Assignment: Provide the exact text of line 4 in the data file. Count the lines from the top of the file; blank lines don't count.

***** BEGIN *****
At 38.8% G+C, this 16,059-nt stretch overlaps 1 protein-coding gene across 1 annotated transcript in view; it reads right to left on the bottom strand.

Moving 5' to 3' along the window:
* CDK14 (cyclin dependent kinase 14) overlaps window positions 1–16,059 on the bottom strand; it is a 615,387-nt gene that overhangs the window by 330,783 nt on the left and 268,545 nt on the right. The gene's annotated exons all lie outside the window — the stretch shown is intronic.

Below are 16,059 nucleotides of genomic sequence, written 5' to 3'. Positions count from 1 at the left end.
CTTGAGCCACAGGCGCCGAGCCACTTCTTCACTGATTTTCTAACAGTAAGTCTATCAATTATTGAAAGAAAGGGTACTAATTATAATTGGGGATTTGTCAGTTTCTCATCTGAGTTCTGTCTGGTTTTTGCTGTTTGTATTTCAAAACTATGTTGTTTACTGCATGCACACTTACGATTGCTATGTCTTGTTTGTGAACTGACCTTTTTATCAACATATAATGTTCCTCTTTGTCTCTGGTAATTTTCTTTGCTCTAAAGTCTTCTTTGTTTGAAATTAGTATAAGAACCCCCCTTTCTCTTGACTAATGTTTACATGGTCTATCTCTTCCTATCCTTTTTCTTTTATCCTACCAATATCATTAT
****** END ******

Below are 16,059 nucleotides of genomic sequence, written 5' to 3'. Positions count from 1 at the left end.